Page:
Altria (MO) has this way of giving you what you want and then leaving you panting for even more.
On Aug. 25th I posted "The litigation environment surrounding tobacco has not been this good in almost 20 years. Altria (MO) will take advantage of this to announce the PMI spin at the upcoming board meeting Aug. 29th."
Altria obliged and gave me the spin I wanted to stopped short of announcing the huge dividend increases and share buybacks I also wanted. They did announce an almost 9% dividend increase to 75 cents a share and made no mention of share repurchases. Altria stopped buying its shares in 2003 after it lost access to the commercial-paper market following a $10 billion ruling in a class-action smokers' suit in Illinois that limited its financial flexibility. A final decision on the timing of the spin will be announced at a board meeting Jan. 30, Altria said in a statement.
A spin would finally complete the breakup of the former Philip Morris Cos., which traces their roots back to a London tobacconist in 1847, and leave it only with the U.S. cigarette operations. Altria's cigarette ties stretch back 160 years, when Philip Morris opened a tobacco shop in London. Philip Morris & Co. was incorporated in New York in 1902 and introduced the Marlboro brand in the U.S. the mid-1920s.
The US unit, which accounts for one of every two cigarettes sold in the US, is dwarfed by Philip Morris International (PMI). The overseas division accounts for two-thirds of profit and three-fourths of revenue, and its shipments are rising.
Thomas Russo, a partner at Gardner Russo & Gardner in Lancaster, Pennsylvania said "Ultimately it is the right move". He also expects the international and U.S. companies to initiate a "generous share buyback program and pay a substantial dividend."
Louis Camilleri, 52, will take over as chairman and CEO of Lausanne, Switzerland-based Philip Morris International. Michael Szymanczyk chief of Philip Morris USA, will become Altria's chairman and CEO. Said Cammilleri, "I have seen no credible argument for keeping the segments together"
A separation of the two units will allow for savings of at least $250 million, including the closure of Altria's New York headquarters. Almost 2/3's of Altria's 600 New York jobs will be cut and some employees will be offered transfers to the Richmond, Virginia, headquarters of Philip Morris USA.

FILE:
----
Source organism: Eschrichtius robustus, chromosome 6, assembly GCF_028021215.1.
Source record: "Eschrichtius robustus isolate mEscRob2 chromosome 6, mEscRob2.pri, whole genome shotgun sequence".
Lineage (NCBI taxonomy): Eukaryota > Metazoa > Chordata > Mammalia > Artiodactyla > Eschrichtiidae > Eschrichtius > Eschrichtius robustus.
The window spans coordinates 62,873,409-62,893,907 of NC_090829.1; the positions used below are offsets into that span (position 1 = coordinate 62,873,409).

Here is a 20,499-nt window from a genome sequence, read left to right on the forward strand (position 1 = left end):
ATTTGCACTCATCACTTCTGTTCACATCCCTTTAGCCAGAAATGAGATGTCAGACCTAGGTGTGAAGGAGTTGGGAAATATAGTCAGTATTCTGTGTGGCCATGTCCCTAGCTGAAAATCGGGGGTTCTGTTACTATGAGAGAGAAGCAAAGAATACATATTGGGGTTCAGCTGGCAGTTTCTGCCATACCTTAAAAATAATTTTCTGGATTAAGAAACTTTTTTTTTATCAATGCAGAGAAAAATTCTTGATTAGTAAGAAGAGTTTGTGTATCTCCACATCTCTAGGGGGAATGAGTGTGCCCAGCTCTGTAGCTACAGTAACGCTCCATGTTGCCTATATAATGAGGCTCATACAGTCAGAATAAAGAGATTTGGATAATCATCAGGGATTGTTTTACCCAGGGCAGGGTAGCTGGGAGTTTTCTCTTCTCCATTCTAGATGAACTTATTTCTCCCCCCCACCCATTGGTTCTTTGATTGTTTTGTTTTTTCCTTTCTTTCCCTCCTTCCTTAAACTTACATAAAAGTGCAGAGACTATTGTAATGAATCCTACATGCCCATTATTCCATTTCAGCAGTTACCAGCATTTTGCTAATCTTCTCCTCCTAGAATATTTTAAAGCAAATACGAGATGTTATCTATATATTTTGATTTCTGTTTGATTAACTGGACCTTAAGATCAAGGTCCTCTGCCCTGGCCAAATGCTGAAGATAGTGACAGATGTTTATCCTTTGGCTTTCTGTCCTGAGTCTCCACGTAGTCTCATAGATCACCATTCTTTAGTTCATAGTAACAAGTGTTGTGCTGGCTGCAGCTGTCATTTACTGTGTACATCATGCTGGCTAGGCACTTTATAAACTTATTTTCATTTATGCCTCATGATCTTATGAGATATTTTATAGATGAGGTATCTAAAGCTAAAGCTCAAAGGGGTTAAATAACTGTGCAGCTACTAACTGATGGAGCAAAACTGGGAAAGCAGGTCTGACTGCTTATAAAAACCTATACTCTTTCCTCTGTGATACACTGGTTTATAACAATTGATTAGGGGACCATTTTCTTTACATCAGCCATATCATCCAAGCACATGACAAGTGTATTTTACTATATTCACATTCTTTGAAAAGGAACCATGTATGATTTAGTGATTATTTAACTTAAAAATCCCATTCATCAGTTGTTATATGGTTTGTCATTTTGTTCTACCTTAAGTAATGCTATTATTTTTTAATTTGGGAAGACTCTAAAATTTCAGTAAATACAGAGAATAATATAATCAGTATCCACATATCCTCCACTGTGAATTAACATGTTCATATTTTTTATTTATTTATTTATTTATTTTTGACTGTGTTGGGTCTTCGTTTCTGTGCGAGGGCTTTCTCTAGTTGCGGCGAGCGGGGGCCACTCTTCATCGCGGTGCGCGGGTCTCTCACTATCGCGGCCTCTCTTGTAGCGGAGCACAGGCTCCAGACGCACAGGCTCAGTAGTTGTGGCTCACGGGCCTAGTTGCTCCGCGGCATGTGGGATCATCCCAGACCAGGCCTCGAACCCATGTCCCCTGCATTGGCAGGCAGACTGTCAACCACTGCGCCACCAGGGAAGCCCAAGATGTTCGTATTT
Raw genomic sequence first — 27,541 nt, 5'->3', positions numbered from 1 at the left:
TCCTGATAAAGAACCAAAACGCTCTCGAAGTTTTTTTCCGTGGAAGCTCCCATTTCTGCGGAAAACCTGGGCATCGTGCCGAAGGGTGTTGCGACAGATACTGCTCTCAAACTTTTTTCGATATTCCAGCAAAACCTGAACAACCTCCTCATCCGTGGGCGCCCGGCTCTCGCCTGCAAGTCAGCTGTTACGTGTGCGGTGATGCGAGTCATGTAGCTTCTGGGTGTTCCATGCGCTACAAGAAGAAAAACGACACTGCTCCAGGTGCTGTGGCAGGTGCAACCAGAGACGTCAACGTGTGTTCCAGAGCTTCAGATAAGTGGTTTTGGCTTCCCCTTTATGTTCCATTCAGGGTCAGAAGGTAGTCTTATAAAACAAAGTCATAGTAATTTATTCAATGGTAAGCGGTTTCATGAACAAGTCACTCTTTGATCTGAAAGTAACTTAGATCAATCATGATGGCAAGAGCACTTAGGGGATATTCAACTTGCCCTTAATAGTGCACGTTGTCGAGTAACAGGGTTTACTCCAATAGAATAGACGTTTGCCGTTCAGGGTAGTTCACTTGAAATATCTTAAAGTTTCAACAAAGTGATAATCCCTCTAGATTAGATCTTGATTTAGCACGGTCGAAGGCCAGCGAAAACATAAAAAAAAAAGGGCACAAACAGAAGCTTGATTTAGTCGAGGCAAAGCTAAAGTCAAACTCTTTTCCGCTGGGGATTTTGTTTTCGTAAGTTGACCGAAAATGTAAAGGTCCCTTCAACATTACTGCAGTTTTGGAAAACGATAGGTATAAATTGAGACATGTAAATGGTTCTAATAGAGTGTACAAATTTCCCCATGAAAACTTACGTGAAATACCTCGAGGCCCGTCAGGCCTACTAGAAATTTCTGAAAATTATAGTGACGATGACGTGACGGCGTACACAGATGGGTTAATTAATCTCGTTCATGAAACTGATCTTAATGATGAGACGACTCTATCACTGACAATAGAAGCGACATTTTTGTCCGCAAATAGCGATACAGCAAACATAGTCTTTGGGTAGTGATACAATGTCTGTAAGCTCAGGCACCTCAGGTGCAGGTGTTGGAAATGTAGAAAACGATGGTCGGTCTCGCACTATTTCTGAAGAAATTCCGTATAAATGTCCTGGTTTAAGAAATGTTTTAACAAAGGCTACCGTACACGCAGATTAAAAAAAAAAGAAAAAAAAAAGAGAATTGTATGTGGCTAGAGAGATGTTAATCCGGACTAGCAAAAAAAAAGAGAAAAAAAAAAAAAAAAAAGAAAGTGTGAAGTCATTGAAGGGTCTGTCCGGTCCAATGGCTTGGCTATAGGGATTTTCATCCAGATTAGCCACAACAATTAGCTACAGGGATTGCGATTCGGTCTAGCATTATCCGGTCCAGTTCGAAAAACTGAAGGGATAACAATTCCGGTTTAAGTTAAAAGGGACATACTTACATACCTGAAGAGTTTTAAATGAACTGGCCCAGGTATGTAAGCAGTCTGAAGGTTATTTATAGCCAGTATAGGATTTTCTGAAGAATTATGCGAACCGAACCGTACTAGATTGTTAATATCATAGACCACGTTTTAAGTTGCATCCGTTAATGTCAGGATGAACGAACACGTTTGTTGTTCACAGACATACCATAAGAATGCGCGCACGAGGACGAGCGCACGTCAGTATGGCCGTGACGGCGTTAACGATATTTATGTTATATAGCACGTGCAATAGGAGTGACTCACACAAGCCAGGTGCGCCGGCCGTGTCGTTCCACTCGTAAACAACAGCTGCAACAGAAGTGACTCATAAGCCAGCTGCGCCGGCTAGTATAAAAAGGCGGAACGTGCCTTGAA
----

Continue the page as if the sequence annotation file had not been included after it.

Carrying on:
The international unit, which has the biggest share of smokers in Italy, Germany, France and Spain, may accelerate acquisitions and resume share buybacks once operating independently, Bonnie Herzog, a Citigroup Inc. analyst in New York, wrote in a note Aug. 26. Altria spent more than $5 billion on acquisitions in Indonesia and Colombia in 2005 to spur growth in emerging markets.
So, that is that backround. Now we need to know what to do going forward. This is easy, nothing. Nothing.
Take your shares in the spin, keep them and keep your PMUSA shares. Altria has been quite possibly the most shareholder friendly company in the history of the US markets, no reason to expect that to change. Cigarette's, no matter what you want to say about them are a great investment. As Berkshire's (BRK.A) Warren Buffett once said, (I am paraphrasing) "you make a legal product for pennies and sell it to addicts for dollars, a great business."
You will be getting shares in what is a US backed government monopoly thanks to the Master Settlement that will pay a huge dividend and will buy back shares by the truckload. In PMI, you will get shares in a fast growing business that throws of huge amount of cash for both acquisitions and a nice big dividend. How much of a dividend? $30 billion in leverage puts PMUSA at 1.8 times debt/EBITDA, a common industrial level and PMI at 2 times. A 75% dividend pay-out on PMUSA earnings would drive a yield of 5.4% if it traded at 14x P/E on 2008 forecasts. PMI would trade on a yield of 4.6%.
What's not to like?